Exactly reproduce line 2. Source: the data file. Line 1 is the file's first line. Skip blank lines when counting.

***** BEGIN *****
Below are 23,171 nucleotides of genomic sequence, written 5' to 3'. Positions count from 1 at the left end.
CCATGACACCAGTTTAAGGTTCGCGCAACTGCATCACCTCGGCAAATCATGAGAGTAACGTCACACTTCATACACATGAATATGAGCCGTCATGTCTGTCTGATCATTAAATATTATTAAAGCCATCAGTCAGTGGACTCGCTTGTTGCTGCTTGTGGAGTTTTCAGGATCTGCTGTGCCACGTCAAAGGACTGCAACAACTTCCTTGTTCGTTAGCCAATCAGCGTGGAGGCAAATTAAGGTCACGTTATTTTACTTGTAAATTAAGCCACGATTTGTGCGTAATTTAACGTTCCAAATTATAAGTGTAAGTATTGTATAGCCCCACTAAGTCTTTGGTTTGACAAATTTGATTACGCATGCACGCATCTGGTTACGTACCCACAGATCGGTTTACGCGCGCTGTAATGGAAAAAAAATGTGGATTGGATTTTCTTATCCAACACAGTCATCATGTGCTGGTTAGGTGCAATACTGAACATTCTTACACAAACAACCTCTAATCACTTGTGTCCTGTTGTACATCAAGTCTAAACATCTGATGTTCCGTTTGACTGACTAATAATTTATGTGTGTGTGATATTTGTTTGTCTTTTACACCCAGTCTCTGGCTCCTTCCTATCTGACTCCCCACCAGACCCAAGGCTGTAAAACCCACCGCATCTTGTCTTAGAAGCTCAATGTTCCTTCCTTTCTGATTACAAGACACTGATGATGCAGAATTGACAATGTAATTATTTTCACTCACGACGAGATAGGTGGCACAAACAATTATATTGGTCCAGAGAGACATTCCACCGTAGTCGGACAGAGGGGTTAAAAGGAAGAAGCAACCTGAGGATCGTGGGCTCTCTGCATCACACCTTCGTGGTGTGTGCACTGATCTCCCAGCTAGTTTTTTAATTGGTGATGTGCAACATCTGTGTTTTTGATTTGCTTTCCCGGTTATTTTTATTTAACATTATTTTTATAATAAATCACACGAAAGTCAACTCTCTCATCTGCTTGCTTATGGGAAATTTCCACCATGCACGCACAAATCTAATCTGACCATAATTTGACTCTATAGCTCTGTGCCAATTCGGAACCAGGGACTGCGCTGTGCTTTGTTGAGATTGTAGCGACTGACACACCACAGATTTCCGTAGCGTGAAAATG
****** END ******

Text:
CCATGACACCAGTTTAAGGTTCGCGCAACTGCATCACCTCGGCAAATCATGAGAGTAACGTCACACTTCATACACATGAATATGAGCCGTCATGTCTGTCTGATCATTAAATATTATTAAAGCCATCAGTCAGTGGACTCGCTTGTTGCTGCTTGTGGAGTTTTCAGGATCTGCTGTGCCACGTCAAAGGACTGCAACAACTTCCTTGTTCGTTAGCCAATCAGCGTGGAGGCAAATTAAGGTCACGTTATTTTACTTGTAAATTAAGCCACGATTTGTGCGTAATTTAACGTTCCAAATTATAAGTGTAAGTATTGTATAGCCCCACTAAGTCTTTGGTTTGACAAATTTGATTACGCATGCACGCATCTGGTTACGTACCCACAGATCGGTTTACGCGCGCTGTAATGGAAAAAAAATGTGGATTGGATTTTCTTATCCAACACAGTCATCATGTGCTGGTTAGGTGCAATACTGAACATTCTTACACAAACAACCTCTAATCACTTGTGTCCTGTTGTACATCAAGTCTAAACATCTGATGTTCCGTTTGACTGACTAATAATTTATGTGTGTGTGATATTTGTTTGTCTTTTACACCCAGTCTCTGGCTCCTTCCTATCTGACTCCCCACCAGACCCAAGGCTGTAAAACCCACCGCATCTTGTCTTAGAAGCTCAATGTTCCTTCCTTTCTGATTACAAGACACTGATGATGCAGAATTGACAATGTAATTATTTTCACTCACGACGAGATAGGTGGCACAAACAATTATATTGGTCCAGAGAGACATTCCACCGTAGTCGGACAGAGGGGTTAAAAGGAAGAAGCAACCTGAGGATCGTGGGCTCTCTGCATCACACCTTCGTGGTGTGTGCACTGATCTCCCAGCTAGTTTTTTAATTGGTGATGTGCAACATCTGTGTTTTTGATTTGCTTTCCCGGTTATTTTTATTTAACATTATTTTTATAATAAATCACACGAAAGTCAACTCTCTCATCTGCTTGCTTATGGGAAATTTCCACCATGCACGCACAAATCTAATCTGACCATAATTTGACTCTATAGCTCTGTGCCAATTCGGAACCAGGGACTGCGCTGTGCTTTGTTGAGATTGTAGCGACTGACACACCACAGATTTCCGTAGCGTGAAAATG